The Pioneering MBAs In The Class Of 2019

Adi Rajapuram 

UCLA, Anderson School of Management 

Describe yourself in 15 words or less: A  philosophical day dreamer  navigating a pragmatic world, working to turn her passions into reality

Hometown:  Lafayette, CA

Fun Fact About Yourself: I can communicate in 7 languages, including Kannada, Hindi, English, French, Spanish, Mandarin, and Portuguese (though it has been a while since I practiced my Mandarin!)

Undergraduate School and Major: Baylor University 2013

Employers and Job Titles Since Graduation:

Oracle (from latest to oldest):

License Divisional Process Lead, North and Latin America

License Subject Matter Expert, North America

Global Financial Operations License Deal Manager

Describe your biggest accomplishment in your career so far: I am most proud of my volunteer work with the Rape Crisis Center of San Antonio to launch the “Start by Believing” campaign, inspiring rape victims to come forward and encouraging the community to embrace them. From designing the social media campaign to representing the organization at local health fairs, I saw the direct impact my words and actions had. I am able to educate others, inspiring hundreds of people to pledge their support in believing sexual assault survivors.

Looking back on your experience, what one piece of advice would you give to future business school applicants? My number one tip for business school applicants is get to know the programs front-to-back. Limit your list to a reasonable number where you can research all of them in-depth by attending all of the school’s local admissions events, talking to multiple students, and reading everything available on the website. By the time my interviews rolled around, I could tell my interviewer so much about the school’s unique programs, its resources through special on-campus academic centers, and what I would change about an on-campus club that it felt I could have been representing the school myself!

What was the key factor that led you to choose this program for your full-time MBA and why was it so important to you?  While the beautiful weather certainly didn’t hurt in making my decision, I chose Anderson for its people. I wasn’t looking for a network of students who could help me find a job. I was looking for a class of individuals with whom I could form my own company. I sought a group that would push me to embrace new perspectives and challenge my current beliefs in a collaborative and laid-back environment like Anderson.

What would success look like to you after your first year of business school? I define success as change in beliefs. I hope to complete my first year pursuing new passions, refining old ideas, and embracing friendships with people I never would have been exposed to but for Anderson.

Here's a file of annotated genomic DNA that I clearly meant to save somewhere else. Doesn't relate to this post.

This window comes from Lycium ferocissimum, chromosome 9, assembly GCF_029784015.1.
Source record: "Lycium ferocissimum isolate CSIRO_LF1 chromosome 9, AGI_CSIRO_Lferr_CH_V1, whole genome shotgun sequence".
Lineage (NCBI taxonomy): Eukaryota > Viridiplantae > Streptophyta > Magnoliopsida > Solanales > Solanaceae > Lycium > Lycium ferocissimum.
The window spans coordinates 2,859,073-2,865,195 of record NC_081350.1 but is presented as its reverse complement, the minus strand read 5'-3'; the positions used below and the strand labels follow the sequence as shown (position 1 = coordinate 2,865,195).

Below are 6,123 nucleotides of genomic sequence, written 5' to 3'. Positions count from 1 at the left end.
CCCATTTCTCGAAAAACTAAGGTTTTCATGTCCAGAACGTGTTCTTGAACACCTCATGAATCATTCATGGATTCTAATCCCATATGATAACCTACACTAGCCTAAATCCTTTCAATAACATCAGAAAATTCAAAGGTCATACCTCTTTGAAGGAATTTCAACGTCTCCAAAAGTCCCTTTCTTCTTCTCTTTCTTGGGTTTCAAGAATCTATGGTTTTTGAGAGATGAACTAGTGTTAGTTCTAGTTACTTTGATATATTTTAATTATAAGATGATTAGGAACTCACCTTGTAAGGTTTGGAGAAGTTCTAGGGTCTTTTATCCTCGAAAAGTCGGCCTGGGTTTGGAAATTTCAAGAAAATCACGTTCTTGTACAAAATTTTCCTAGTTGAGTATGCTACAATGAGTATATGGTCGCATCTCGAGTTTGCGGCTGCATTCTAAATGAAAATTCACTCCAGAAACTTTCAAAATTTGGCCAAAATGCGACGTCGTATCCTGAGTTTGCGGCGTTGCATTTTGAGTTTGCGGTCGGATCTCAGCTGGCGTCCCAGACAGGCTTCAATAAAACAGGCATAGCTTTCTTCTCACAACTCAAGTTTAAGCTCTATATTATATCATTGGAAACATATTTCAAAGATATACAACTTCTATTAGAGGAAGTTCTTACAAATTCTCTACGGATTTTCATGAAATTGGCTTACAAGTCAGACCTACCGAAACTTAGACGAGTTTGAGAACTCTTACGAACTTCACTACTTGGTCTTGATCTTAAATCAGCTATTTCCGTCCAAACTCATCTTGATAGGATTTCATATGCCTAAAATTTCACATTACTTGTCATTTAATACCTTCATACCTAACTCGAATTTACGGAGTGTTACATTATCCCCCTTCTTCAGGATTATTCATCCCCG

• dilma

    Hello John,

    What is your explanation for this year delay in releasing the employment reports of most top schools? I see only Booth results this year…
    Thanks

  • BigBangTrigger

    aand she is dating the oscar guy at CBS !

  • D.B. Cooper

    When is this GMAT arms race going to end? Average scores keep inflating like crazy…

  • Joe

    I heard a girl at Stern has an Emmy award…

  • Claptone

    The school with the 7th highest gmat is really struggling. Stanford eats their lunch. They hate it.

  • Claptone

    But the number then should be closer to the 91%, because in the 941 you also have to include the 2+2 from previous years who are enrolling this year.

    If they are already included it means that:
    Accepted in 2017: 1,138
    Enrolled in 2017: 941 – previous 2+2
    2+2 from 2017: 1,138-(941-previous 2+2)

    Assuming there are ~100 2+2 from previous year matriculating this year (there were 106 commits last year), it means that out of the 1,138, 300 of them are 2+2 – very high.

  • The HBS acceptances include 2+2 admits who don’t immediately enroll. That is why you think the yield rate is lower than Harvard’s published number. As for where we got the numbers? It’s called reporting. We don’t wait for schools to report the numbers. We call them up and ask for them.

  • Calptone, where we got the numbers? It’s called reporting. We got them from the schools, many of which don’t publicly release some of these numbers.

  • Claptone

    Your numbers on page 2 are wrong. If HBS accepted 1,138 but only enrolled 941 it means their yield is 83%. On their website they say it’s 91%.

    Frankly, I don’t know where you got all those accepted numbers since they haven’t been publicly released.

  • Jacob

    Ya, not sure how you claim to be the best school if you have the 7th-9th highest GMAT class average. Most use the GMAT as the most common metric of determining student-body quality.

  • Joe

    So it looks like the GMAT Ranking is 1. Stanford, 2. Kellogg, 3. Booth & Wharton, 5. Harvard. Harvard won’t even publish a mean because they know its sub-730 and might even be below Yale, and UC Berkeley. Maybe as low as 7th or 8th place.